I have no experience with the Target crate engines, and have no idea how the one you have was built. But, if the car runs well, I would not futz with it for appearance/added value (there is no added value in my opinion). If you have your heart set on an 'original spec' 327/300; the heart wants what the heart wants. Just do it because it's what you want, not because of any fantasy of increased value.

Just try to be helpful; NO criticism.

Pete
 

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Discussion Starter · #17 ·
Thanks for all the feedback I think I’ll start by talking to local car guys and see where my search takes me. I’d love to preserve the full history of the car and I just feel a GM generic target master, although good engines, (depending who you ask) tarnish the nostalgia.
 

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The car sure is nice. There is a chance you could fine the original Build Sheet under the Rear Seat. That would tell you what engine it had for sure. Even without it though, and if were my car, I agree, I would be looking for a '64 327 for it. Finding one made a little before the car was would be a bonus. It may not increase the value as much as stated above, but yes, it sure would add to it. Although if I did find one and installed it, I still would reveal it to the new owner, if I ever sold it.
 

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Discussion Starter · #19 ·
The car sure is nice. There is a chance you could fine the original Build Sheet under the Rear Seat. That would tell you what engine it had for sure. Even without it though, and if were my car, I agree, I would be looking for a '64 327 for it. Finding one made a little before the car was would be a bonus. It may not increase the value as much as stated above, but yes, it sure would add to it. Although if I did find one and installed it, I still would reveal it to the new owner, if I ever sold it.
Thanks I appreciate it! I don’t get to drive her as often as I’d like but when I do I turn heads everywhere I go. I need to install some rear seatbelts so I’ll look out for the build sheet. And I agree if I were to ever sell her I’d disclose the information to the new owner but believe me if I go through the trouble of replacing with an era correct 327 she’ll stay parked in my garage (covered) as long as I’m around. You mentioned finding an engine made before the car was would be an added bonus, could you elaborate?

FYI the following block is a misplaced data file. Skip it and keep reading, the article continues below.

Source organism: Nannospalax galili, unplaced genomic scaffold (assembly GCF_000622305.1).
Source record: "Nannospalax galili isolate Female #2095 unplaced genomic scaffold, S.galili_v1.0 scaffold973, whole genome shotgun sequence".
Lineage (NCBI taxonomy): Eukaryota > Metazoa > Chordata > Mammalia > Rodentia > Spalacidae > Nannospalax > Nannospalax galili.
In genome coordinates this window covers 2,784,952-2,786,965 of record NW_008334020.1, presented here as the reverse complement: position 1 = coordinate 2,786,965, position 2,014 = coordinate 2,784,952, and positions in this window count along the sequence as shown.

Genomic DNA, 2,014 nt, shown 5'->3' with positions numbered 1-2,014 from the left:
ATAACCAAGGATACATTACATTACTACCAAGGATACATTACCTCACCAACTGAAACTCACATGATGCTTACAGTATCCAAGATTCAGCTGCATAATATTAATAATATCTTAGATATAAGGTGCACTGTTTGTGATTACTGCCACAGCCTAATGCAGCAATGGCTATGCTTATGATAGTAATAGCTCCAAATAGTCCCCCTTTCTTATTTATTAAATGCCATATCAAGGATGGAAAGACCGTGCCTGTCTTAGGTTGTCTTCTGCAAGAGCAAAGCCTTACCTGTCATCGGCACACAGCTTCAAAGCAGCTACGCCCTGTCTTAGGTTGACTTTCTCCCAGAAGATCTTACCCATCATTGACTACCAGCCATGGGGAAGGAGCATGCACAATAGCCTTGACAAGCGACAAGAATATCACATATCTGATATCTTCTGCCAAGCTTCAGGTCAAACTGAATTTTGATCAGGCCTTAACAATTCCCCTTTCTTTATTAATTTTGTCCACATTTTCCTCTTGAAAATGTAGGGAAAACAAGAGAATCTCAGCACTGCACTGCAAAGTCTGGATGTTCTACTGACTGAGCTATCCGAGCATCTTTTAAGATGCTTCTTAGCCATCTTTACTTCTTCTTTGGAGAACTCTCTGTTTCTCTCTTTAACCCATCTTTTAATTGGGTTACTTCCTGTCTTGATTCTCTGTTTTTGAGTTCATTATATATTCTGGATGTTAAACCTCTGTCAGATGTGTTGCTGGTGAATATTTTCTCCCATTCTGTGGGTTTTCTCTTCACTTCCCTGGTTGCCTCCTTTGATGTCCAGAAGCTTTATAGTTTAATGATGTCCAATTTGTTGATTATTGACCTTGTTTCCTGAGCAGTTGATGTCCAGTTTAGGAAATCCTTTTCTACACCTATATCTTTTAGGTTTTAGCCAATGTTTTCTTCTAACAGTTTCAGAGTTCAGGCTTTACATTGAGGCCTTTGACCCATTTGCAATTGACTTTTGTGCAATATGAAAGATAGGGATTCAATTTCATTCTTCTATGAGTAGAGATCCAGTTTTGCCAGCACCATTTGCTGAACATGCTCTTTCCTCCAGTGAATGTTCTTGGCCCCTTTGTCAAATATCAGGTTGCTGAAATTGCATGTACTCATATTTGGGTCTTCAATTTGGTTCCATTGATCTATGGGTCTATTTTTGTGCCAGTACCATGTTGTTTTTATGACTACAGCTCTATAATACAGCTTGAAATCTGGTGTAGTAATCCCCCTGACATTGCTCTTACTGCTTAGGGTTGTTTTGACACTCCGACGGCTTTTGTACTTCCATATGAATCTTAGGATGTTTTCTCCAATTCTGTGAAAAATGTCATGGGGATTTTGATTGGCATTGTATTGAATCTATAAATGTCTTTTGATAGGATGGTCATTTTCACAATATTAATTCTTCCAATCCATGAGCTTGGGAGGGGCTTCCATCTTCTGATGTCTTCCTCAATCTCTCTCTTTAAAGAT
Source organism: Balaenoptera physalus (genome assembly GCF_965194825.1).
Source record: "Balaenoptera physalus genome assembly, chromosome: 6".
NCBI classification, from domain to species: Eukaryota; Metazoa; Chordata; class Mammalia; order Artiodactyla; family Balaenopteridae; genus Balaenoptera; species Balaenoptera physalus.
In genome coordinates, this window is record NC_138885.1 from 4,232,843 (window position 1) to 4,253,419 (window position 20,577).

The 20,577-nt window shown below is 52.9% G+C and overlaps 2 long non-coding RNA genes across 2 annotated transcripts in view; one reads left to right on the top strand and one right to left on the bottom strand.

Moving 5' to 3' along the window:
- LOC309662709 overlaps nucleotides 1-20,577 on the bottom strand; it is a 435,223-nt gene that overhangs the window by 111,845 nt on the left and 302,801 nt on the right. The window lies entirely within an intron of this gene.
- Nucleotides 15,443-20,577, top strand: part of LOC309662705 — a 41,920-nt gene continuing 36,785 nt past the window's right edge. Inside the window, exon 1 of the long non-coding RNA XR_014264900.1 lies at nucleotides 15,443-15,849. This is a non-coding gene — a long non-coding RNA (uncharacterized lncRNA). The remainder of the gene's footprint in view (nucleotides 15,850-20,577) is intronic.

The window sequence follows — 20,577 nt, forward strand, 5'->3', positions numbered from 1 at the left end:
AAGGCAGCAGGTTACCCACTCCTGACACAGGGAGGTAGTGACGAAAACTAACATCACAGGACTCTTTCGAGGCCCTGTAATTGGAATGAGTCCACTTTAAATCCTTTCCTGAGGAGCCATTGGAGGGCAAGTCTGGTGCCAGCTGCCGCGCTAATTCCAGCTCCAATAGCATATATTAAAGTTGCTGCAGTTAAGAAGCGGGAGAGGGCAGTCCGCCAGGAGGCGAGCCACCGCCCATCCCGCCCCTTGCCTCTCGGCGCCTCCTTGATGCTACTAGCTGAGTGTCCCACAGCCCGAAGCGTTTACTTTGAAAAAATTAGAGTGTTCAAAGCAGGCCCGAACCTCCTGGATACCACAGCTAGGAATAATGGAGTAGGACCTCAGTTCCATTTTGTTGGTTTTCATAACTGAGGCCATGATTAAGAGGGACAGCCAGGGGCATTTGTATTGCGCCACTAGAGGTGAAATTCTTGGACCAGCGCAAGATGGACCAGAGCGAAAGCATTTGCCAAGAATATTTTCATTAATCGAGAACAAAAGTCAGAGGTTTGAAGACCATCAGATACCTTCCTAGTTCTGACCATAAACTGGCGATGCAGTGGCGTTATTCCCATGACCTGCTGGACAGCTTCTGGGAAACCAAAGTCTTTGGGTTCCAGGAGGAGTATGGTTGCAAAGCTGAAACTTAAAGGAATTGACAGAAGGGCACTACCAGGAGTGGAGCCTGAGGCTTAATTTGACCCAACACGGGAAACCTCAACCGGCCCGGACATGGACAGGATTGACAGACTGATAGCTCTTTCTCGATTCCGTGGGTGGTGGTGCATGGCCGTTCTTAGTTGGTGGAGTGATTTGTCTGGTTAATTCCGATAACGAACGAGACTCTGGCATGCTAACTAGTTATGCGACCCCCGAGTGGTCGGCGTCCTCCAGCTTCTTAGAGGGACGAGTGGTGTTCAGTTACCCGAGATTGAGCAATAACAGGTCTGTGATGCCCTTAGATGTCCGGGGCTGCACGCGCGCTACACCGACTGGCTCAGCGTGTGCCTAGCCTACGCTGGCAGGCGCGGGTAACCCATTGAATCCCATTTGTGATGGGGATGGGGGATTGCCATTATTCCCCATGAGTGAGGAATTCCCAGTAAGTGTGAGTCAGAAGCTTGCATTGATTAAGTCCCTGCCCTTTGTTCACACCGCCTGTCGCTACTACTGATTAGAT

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Engine parts were cast two to four weeks before the car assembly date because it takes time to convert raw castings into machined parts awaiting assembly.

In addition to machine work the rotating assembly is weighed and sorted so that all eight piston and rods and piston rings are similar in weight (there is enough variation in weight that you could have eight light and eight heavy parts with ten to twelve weight breaks in between).

This way all of the separate pistons of one weight go in one bin to be transported to the assembly line at Flint. There the motor is slapped together out of inspected and presorted parts in under eight minutes.

When you build tens of thousands of motors a week you can not spend time polishing parts or masking off parts to paint them the way restores do it. It is mass assembly. The motors were then shipped by rail to the assembly plant in LA.









NOTE how careful the painters were in staying inside the lines while coloring the engine, and think of a restoration guy obsesing with over spray.

If there was a strike the year your car was made (such as occurred in 1969), the parts might have a build date of up to six months in advance as the managers knew that they were not going to get any machined parts or fresh castings and the managers and service workers all assembled cars while the union workers walked the line out front.

Big Dave